His first theatrical caricature (of Sacha Guitry) was published by the New York Herald Tribune in 1926.

His widow Louise and her late husband, Leo Kerz, were good friends of Hirschfeld and his late wife, Dolly.

CBS hired Hirschfeld to draw caricatures of the casts of its entire 1963 Fall schedule. His sketch of Lucille Ball (from "Lucy Show, The" (1962)) was later reproduced by the Museum of Broadcasting for its First Lady of Comedy tribute poster in 1984.

Since his caricature of Harry Lauder appeared in the 29 January 1928 New York Times, Hirschfeld's work for the paper (an estimated 7,000 pieces) was done on a freelance basis; in 1990, the Times offered him a contract.

The youngest of three brothers.

To be caricatured by Hirschfeld was considered a milestone for an artist, a sign that he or she had made an indelible mark in their chosen field.

Daughter 'Nina Hirschfeld' was born on 20 October 1945. Finding the "Ninas" in his caricatures became an American ritual. The U.S. Department of Defense used his drawings in an exercise, blowing them up on a giant screen and giving 100 pilots 20 seconds to find the hidden "Ninas."

In 1991, the United States Postal Service released five stamps it commissioned from Hirschfeld: Laurel & Hardy, Jack Benny, Edgar Bergen & Charlie McCarthy, Abbott & Costello, and Fanny Brice. A new series was issued in 1994: Rudolf Valentino, Clara Bow, Charles Chaplin, John Gilbert, Lon Chaney, the Keystone Cops, Theda Bara, Zasu Pitts, Harold Lloyd, and Buster Keaton. For the first and only time, the USPS allowed the artist's name and hidden writing in both issues ("NINA," of course).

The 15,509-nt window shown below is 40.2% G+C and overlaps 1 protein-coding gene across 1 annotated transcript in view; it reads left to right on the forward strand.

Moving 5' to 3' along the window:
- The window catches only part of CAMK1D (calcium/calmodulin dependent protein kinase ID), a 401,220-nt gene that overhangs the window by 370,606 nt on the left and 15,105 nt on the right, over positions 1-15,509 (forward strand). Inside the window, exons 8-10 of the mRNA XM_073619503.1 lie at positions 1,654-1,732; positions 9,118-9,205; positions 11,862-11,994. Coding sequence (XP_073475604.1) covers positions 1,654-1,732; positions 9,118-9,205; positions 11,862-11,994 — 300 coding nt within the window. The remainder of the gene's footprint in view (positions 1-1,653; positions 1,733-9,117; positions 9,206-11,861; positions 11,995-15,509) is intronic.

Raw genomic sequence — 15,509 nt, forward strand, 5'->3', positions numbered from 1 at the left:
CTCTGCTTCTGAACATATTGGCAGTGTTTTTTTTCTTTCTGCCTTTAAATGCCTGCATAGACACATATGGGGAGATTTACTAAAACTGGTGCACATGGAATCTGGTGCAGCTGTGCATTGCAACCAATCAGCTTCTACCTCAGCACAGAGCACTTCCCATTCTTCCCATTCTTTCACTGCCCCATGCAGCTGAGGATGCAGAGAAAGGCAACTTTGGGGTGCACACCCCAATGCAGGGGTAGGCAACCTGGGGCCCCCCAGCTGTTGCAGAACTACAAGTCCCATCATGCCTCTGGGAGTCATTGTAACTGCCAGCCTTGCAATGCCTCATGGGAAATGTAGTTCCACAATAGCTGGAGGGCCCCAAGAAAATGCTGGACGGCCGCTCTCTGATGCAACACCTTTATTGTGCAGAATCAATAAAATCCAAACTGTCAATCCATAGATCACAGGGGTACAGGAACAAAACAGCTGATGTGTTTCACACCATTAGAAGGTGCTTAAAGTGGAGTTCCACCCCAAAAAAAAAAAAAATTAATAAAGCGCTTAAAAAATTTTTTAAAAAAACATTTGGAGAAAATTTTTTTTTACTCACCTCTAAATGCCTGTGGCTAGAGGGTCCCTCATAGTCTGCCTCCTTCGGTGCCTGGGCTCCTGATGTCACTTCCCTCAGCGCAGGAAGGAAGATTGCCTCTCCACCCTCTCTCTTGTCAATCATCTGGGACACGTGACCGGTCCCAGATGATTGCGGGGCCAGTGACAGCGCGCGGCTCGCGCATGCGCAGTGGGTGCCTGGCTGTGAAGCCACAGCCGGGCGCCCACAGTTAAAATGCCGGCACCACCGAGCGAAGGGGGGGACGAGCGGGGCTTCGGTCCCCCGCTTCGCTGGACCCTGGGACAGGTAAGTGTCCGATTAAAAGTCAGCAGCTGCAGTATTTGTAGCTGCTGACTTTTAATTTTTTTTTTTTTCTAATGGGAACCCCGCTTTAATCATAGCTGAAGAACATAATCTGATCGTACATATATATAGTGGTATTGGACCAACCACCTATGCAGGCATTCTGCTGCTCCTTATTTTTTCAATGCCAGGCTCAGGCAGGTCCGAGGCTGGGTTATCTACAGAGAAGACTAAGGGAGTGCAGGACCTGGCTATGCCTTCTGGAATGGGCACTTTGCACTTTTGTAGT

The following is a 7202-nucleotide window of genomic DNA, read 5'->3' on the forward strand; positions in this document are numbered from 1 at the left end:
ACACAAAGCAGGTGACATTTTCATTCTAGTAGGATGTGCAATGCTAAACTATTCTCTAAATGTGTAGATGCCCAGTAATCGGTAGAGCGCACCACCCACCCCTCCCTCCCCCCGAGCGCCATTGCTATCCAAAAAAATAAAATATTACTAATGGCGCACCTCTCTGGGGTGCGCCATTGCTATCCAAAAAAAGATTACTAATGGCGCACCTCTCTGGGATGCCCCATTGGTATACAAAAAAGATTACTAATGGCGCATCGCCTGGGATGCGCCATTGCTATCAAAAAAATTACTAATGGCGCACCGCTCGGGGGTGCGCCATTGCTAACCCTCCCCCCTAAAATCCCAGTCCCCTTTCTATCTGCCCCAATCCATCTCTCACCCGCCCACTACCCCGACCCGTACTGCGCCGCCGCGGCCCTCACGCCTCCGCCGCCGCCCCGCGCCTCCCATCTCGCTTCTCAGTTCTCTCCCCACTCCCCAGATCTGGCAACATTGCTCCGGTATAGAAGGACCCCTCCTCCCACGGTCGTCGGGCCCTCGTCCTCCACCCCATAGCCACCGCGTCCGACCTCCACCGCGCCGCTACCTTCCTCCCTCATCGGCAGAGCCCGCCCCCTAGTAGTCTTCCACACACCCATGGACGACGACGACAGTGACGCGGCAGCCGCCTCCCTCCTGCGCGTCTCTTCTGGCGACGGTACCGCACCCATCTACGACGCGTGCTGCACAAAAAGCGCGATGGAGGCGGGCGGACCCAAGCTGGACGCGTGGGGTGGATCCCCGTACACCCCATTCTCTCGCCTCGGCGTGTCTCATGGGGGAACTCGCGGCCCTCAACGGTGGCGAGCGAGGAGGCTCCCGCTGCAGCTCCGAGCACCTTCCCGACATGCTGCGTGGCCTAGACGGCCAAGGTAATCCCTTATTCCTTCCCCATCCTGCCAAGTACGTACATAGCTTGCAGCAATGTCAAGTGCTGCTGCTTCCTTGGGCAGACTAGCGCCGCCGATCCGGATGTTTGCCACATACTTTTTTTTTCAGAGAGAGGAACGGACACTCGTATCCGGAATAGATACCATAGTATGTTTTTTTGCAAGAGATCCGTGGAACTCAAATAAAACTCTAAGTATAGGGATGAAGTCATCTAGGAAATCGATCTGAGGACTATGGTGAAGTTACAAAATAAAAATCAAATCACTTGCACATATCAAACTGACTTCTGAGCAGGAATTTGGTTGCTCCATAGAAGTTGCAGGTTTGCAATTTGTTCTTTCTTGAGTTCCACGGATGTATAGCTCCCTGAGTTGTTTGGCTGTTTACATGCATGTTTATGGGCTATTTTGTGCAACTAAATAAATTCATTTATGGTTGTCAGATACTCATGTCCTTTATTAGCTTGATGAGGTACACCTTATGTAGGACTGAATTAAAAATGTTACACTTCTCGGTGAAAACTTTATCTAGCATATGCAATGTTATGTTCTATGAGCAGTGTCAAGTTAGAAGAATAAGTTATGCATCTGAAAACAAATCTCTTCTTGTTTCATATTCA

Co-edited a satirical journal, Americana, with Alexander King in the early 1930s.

Because he was considered a living civic institution, Hirschfeld was officially designated a landmark in 1996 by the New York Landmarks Conservancy.

Drew 37 covers for TV Guide.

In 1975, he received a Special Tony Award "for 50 years of theatrical cartoons."

He was awarded the U.S. National Medal of Arts in 2002 from the National Endowment for the Arts.

Was heavily critical of early Disney animation for its pervasive realism. Years later, however, Disney would cite his drawings as inspiration in films like "Aladdin" and "Fantasia 2000."

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LORELEI Original Theatre Program CAROL CHANNING Al Hirschfeld
Item #BMM0002945